Machen as Seen By…, Part I

In 1926, J. Gresham Machen received nomination to the chair of apologetics and ethics from the Board of Directors at the Princeton Theological Seminary.  In the normal course of things, this nomination would have been routinely approved by the General Assembly as it met later that same year.  Machen, however, had previously opposed in 1920 the Philadelphia Plan for merging nineteen Presbyterian denominations into a single federated body.  He had published two books, The Origin of Paul’s Religion (1920) and Christianity and Liberalism (1923), both of which presented strong arguments against modernism and unbelief.  In short, Machen had become a very public voice raised against modernism, and so he had enemies.  A campaign of opposition was raised against his nomination and the matter remained unresolved up until the reorganization of Princeton Seminary and the departure of Dr. Machen and other faithful professors.
In this brief series, we are presenting a few of the articles which appeared in defense of Dr. Machen during this troubling time. 

Dr. Machen as Seen by Ex-President Patton.
[excerpted from THE PRESBYTERIAN 96.48 (2 December 1926): 13.]

There are few, if any, names that carry greater weight in Presbyterian circles than that of Dr. Francis Landey Patton, formerly president of Princeton University and Princeton Seminary, now living in retirement in Bermuda.  What he thinks of Dr. Machen’s fitness for the chair to which the Board of Directors of Princeton Seminary has elected him is made clear by the following letter received from Dr. Patton by Dr. William L. McEwan, of Pittsburgh, Pa., which we are privileged to print.  Some may be disposed to look askance at Dr. Patton’s reference to “an amicable settlement through a reasonable compromise,” but those who know Dr. Patton will not suppose that he would regard any compromise as reasonable that was gained at the cost of loyalty to truth.  The fact that some have alleged that Dr. Patton is not in full sympathy with the supporters of Dr. Machen gives added significance to this letter.  We quote it in full :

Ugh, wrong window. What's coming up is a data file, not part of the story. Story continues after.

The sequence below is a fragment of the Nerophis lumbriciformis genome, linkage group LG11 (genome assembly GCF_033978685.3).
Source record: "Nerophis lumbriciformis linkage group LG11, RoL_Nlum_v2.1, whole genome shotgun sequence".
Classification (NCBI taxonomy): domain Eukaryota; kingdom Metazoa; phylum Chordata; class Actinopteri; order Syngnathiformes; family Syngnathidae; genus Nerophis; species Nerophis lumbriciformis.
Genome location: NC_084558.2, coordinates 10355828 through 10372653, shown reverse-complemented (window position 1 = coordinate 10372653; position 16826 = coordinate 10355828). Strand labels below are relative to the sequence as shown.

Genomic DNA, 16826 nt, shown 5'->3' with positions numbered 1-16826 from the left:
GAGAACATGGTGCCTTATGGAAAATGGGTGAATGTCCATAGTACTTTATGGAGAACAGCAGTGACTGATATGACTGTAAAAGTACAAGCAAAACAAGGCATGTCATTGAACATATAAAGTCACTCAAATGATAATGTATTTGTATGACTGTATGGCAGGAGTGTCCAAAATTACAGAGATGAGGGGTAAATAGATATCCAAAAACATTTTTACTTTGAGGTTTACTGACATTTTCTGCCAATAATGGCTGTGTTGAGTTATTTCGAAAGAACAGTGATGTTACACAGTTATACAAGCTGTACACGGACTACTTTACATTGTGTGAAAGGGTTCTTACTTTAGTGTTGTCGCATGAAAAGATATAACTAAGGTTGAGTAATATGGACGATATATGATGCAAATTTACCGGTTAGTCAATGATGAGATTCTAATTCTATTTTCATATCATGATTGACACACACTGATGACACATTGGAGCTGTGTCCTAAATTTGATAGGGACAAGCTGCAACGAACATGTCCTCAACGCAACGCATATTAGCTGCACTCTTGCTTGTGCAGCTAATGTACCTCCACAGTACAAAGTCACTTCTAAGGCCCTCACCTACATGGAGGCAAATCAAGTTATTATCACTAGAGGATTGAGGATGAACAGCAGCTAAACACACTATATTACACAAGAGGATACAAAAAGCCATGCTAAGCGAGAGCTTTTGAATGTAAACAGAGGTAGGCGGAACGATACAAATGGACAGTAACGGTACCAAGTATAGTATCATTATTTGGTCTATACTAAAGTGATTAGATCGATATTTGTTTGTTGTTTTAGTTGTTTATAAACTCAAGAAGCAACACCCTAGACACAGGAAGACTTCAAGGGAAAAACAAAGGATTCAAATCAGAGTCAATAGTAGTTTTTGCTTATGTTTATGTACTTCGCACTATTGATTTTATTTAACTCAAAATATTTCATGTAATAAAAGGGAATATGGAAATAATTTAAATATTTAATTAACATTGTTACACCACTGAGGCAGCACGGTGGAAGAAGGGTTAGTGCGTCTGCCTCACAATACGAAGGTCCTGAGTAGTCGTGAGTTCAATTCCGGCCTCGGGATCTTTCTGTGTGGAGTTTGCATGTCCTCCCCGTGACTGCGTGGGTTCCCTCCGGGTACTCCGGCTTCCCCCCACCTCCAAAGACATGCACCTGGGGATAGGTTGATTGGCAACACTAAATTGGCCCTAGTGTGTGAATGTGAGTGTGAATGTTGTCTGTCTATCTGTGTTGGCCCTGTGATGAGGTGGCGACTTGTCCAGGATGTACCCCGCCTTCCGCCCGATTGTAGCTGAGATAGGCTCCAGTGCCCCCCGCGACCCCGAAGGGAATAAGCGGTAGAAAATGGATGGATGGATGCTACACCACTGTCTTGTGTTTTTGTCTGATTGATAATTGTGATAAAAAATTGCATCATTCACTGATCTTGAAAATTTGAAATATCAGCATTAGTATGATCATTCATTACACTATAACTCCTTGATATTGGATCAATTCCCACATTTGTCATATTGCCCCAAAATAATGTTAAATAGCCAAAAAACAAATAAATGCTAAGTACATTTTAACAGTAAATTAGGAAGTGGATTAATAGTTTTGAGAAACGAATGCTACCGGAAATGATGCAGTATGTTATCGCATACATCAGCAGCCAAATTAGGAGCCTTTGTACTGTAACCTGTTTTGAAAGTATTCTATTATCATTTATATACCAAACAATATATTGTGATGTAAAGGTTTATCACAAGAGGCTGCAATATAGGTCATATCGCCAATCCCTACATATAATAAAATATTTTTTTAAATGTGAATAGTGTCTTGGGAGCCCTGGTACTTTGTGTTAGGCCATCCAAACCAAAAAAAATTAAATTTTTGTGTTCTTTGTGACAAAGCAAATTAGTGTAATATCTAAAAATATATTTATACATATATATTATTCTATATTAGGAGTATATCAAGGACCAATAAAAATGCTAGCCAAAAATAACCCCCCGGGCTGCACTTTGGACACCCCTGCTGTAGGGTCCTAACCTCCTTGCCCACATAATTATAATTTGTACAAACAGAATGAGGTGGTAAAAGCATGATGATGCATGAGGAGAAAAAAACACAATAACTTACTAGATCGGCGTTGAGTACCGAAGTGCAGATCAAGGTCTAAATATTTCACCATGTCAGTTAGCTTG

“My dear Dr. McEwan:
“I hope that, without seeming to be meddlesome, I may, as a director of the Seminary, say to a fellow director, what I would gladly say to the Board if it were possible for me to be present at their approaching meeting.
“I purposely avoid any reference to the painful controversy which exists within the Faculty, as being improper, in view of the circumstances under which the Board will meet, and as out of place because of my ignorance of all the facts which enter into the difficulties referred to.  But I cherish the hope that those difficulties may find an amicable settlement through a reasonable compromise.  I think that I may be pardoned for having an interest in the fortunes of the Stuart Chair — sentimental as perhaps you may regard it — and in the fitness of Dr. Machen, who has been called to fill it as the successor of Dr. Greene.  I understand that some have called in question his fitness, but on that subject I have not the slightest doubt.